Some deductions, such as IRA and self-employed retirement plan contributions, alimony, and student loan interest, are adjustments to income or what we call above-the-line deductions. These deductions, to the extent permitted by law, provide a dollar deduction for every dollar claimed. Deductions that fall into the itemized category must exceed the standard deduction for your filing status before any benefit can be derived. In addition, medical deductions are reduced by 7.5% of your adjusted gross income (AGI) in 2018, and most cash charitable deductions are limited to a maximum of 60% of your AGI. Under the tax reform, the deduction for state and local taxes has been capped at $10,000.

As we all (hopefully) know, there are some basic steps investors can take to withdraw funds from a traditional IRA without incurring a 10% penalty. Let’s start with the obvious, like waiting until after 59 ½ years old to withdraw funds. Withdrawing annual allowed contributions before your taxes are due will also avoid the penalty, and the same goes for withdrawing excess contributions. If you discover that you’ve contributed more than allowed (due to income limits or error) you are free to remove the excess and any associated growth before the tax return is due for the year.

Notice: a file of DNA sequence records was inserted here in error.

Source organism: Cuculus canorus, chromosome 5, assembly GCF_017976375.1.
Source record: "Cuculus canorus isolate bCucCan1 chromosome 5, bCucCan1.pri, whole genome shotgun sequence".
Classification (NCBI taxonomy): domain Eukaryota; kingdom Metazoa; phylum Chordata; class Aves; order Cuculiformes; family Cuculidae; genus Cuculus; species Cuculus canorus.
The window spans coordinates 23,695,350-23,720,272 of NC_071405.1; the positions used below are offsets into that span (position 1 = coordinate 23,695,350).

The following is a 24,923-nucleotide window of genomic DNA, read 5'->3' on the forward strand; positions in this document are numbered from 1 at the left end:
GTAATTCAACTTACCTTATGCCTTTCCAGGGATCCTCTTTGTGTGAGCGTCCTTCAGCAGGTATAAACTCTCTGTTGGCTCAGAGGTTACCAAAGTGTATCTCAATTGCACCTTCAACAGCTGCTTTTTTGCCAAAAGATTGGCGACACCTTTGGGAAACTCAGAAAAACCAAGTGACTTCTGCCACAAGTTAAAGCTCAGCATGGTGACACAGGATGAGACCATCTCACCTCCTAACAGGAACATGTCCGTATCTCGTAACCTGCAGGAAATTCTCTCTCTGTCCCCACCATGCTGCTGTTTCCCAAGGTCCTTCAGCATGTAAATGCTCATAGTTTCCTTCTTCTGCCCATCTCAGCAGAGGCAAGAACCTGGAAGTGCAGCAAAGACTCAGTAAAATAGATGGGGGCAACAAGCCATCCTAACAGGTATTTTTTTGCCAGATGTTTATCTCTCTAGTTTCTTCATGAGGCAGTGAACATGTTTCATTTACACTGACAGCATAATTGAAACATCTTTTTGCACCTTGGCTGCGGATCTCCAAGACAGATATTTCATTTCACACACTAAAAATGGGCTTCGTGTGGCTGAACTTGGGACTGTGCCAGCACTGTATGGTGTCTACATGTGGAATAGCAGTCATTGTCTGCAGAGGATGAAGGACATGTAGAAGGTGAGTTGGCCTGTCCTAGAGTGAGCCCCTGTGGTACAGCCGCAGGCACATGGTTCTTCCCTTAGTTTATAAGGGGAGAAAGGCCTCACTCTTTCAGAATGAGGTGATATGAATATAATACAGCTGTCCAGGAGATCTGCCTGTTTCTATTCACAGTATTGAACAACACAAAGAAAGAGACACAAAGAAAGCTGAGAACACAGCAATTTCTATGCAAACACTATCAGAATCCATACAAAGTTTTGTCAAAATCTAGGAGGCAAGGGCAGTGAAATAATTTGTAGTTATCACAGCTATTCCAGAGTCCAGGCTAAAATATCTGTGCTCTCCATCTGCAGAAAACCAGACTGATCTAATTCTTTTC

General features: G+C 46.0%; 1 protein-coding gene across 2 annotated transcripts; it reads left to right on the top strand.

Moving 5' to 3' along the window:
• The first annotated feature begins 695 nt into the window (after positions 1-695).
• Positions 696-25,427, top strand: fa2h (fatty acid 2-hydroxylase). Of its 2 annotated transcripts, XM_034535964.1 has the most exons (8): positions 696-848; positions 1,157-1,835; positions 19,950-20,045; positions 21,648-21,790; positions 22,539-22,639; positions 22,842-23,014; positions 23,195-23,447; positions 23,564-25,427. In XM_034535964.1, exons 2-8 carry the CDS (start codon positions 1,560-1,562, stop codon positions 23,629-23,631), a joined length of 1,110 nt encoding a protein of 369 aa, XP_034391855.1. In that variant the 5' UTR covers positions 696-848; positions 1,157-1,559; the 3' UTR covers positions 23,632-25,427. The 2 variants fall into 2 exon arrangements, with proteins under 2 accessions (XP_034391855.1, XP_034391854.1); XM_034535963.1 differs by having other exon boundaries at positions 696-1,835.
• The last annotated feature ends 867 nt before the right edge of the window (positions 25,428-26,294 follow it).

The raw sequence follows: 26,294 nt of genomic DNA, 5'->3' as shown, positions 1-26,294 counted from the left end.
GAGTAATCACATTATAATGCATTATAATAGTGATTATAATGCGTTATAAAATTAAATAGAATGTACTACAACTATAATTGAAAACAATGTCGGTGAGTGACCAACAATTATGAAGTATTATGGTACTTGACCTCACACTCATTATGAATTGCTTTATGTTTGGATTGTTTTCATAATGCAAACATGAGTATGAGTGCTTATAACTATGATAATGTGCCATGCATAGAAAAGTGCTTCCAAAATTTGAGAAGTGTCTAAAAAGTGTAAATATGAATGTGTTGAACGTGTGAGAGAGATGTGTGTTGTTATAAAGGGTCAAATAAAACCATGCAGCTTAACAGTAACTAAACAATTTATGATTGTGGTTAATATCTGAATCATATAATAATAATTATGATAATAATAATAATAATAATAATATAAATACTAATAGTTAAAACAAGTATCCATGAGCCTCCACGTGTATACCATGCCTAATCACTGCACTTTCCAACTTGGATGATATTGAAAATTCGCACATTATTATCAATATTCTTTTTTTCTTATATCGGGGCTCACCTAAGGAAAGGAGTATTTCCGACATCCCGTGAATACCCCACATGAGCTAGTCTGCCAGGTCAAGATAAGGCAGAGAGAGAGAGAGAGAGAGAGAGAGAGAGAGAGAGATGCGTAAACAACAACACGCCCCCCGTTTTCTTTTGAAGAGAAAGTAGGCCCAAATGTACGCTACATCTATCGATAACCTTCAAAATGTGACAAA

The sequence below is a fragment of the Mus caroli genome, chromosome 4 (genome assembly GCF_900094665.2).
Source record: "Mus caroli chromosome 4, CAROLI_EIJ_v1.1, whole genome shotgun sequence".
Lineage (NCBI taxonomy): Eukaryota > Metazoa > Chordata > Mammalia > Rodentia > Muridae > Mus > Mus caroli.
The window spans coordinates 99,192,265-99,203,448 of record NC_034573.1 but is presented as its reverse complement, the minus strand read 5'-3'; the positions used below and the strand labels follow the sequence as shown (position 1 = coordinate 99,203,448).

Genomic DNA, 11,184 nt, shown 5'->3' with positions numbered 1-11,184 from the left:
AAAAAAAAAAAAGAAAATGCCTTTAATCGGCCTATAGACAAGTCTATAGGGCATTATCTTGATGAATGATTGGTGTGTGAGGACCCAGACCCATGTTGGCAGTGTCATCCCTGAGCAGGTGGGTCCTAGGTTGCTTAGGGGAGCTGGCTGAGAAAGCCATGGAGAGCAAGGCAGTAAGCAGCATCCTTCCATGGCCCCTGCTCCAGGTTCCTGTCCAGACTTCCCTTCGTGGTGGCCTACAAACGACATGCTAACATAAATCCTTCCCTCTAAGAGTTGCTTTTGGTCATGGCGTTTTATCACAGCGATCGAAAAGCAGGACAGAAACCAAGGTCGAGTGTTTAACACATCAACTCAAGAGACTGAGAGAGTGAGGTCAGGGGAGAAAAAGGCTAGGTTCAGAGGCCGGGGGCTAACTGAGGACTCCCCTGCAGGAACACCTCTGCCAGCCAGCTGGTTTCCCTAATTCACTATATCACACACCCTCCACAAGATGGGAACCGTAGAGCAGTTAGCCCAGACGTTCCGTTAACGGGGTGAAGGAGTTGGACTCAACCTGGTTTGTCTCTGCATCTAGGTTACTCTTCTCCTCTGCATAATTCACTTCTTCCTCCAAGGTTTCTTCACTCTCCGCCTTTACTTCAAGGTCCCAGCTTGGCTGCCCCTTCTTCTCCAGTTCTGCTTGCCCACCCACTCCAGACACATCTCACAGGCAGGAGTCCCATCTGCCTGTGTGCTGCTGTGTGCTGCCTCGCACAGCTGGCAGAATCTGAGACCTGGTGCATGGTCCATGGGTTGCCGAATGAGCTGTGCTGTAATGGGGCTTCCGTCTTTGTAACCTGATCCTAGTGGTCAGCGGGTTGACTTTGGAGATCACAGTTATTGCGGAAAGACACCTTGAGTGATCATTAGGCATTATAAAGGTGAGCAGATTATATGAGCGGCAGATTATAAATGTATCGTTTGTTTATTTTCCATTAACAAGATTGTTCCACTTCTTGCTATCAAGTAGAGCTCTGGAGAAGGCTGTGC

Additionally, taking your required minimum distributions will keep the 10% penalty at bay. Technically this is covered by waiting to withdraw after age 59 ½ but sometimes required minimum distribution is required of a person who has inherited an IRA, regardless of age.

2019-03-27T11:25:43+00:00January 19, 2019|Taxtips|0 Comments